St. Joseph’s Health improves care management and Medicare compliance

Learn how one health system partnered with Oracle Health to provide better documentation, care for its community, and improve overall compliance.

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Our staff is happy, patients are meeting Medicare requirements, and the process just runs smoothly.

Tom StanczakDirector of Care Management, St. Joseph’s Health System

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When Paterson, New Jersey-based St. Joseph’s Health audited its case management department, it discovered opportunities to improve its processes to better meet regulatory compliance. One challenge the health system faced included delivering the Important Message from Medicare (IM) to all traditional and health maintenance organization (HMO) patients upon admission and within two calendar days of discharge. It informs inpatient Medicare beneficiaries of their hospital discharge appeal rights. The Centers for Medicare & Medicaid Services (CMS) relies on Quality Improvement Organizations (QIOs) to improve the quality of healthcare for all Medicare beneficiaries.

A QIO can audit organizations at any time, and audits occur when the patient decides to appeal his or her discharge or post-discharge during a regulatory review. The QIO will determine if the IM was given within two calendar days of discharge, but not less than four hours prior to discharge if the discharge date could not be predicted. It is up to organizations to have controls and audits in place to make sure they are compliant with CMS guidelines.

“We found we were limited on paper,” says Tom Stanczak, director of care management. “We could lose the IM when signed and placed in the chart, somewhere between chart breakdown, and copying into a medical record.”

Prior to implementation, St. Joseph’s decided to reevaluate its acute case management process to provide better documentation, care for its community, and improve overall compliance. In May 2019, staff worked with Oracle Health to implement Cerner Acute Case Management and used Patient eSignature on iPads as a tool for patients to complete their required forms electronically.

“We could use iPads with a unique signature that would automatically link to Cerner and allow us to print a copy from anywhere,” says Stanczak. “Once the document is reviewed with the patient or family, a signature is obtained. The system then automatically stamps the date and time of that signature, and the document is saved in our system for a patient copy and for our electronic health record.”

St. Joseph’s Health hovered at approximately 85% for IM compliance before implementation. That number improved to more than 95% after the new technologies and processes were in place.1

“This was at the top of our priority list and something I lost sleep over in the past,” says Stanczak. “If your improvement plan fails, you could lose Medicare Certification, and that would be devastating to an organization. When our numbers improved into the nineties, we all felt relieved, and it made me proud of the work we are doing.”

After initially starting with IM, St. Joseph’s Health staff began working on its patient preference list. Medicare requires hospitals to provide patients with a list of agencies or sub-acute facilities in the area that are Medicare-certified where patients could receive care post discharge.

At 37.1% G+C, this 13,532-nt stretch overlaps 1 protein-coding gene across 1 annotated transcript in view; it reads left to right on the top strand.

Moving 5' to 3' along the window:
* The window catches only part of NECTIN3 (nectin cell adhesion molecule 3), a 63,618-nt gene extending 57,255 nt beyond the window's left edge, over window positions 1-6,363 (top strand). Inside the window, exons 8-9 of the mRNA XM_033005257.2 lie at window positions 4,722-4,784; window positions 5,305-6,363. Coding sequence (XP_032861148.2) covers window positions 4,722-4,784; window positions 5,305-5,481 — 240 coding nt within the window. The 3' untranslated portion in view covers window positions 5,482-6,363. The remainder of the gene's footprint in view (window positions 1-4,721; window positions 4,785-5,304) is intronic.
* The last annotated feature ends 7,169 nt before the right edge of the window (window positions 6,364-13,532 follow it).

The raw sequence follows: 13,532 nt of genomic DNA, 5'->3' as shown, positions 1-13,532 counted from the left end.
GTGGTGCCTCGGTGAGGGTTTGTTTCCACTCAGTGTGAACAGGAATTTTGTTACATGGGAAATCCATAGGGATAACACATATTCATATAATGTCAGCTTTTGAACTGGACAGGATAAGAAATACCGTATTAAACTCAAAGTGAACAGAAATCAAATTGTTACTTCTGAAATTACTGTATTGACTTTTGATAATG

“Medicare wants to make sure we’re not funneling everyone to one facility that we are aligned with,” says Linda Lioy-Bsales, nurse care manager. “We want the patient to choose where they’re comfortable, and we try to do that at the earliest possible point in the hospitalization.”

Similar to the IM process, St. Joseph’s Health and Oracle Health created documentation areas as a live field on the iPad. The patient preference form is signed, dated, and electronically saved into the medical record. The patient preference form compliance rate rose from 85% to 96%.2

Eliminating paper also helped save costs.

“When we update our preference list about three times a year, it can cost hundreds of dollars,” says Stanczak. “We're saving at least three-quarters of that previous cost by not having to order carbon triple duplicate copies every time.”

During the COVID-19 pandemic, Acute Case Management and Patient eSignature helped reduce unnecessary exposure but still allowed for regulatory compliance.

“[Acute Case Management and eSignature] definitely make my staff’s lives easier,” says Stanczak. “When considering hospital cost and personal protective equipment cost, being able to call the family or patient if they’re COVID-positive without putting people at risk and still meet the requirements, is a win-win.”

 

1 Comparing average compliance rate between Wayne and Paterson facilities from Q1 to Q4 2018 against Q4 2020.

2 Comparing average compliance rate between Wayne and Paterson facilities from Q1 to Q4 2018 against Q4 2020.

For more information about best practices for Acute Case Management, visit our Model Experience Page. For more information about best practices for COVID-19: Acute Case Management, visit our Model Experience Page. For more information about best practices for Acute Case Management, visit our Model Experience Page. For more information about best practices for Cerner Millennium Enterprise Document Management, visit our Model Experience Page. For more information about best practices for Enterprise Document Management - eSignature workflow, visit our Model Experience Page.

Outcomes achieved prior to Oracle acquisition of Cerner. Company name updated to reflect current organization name.

Published:May 5, 2021

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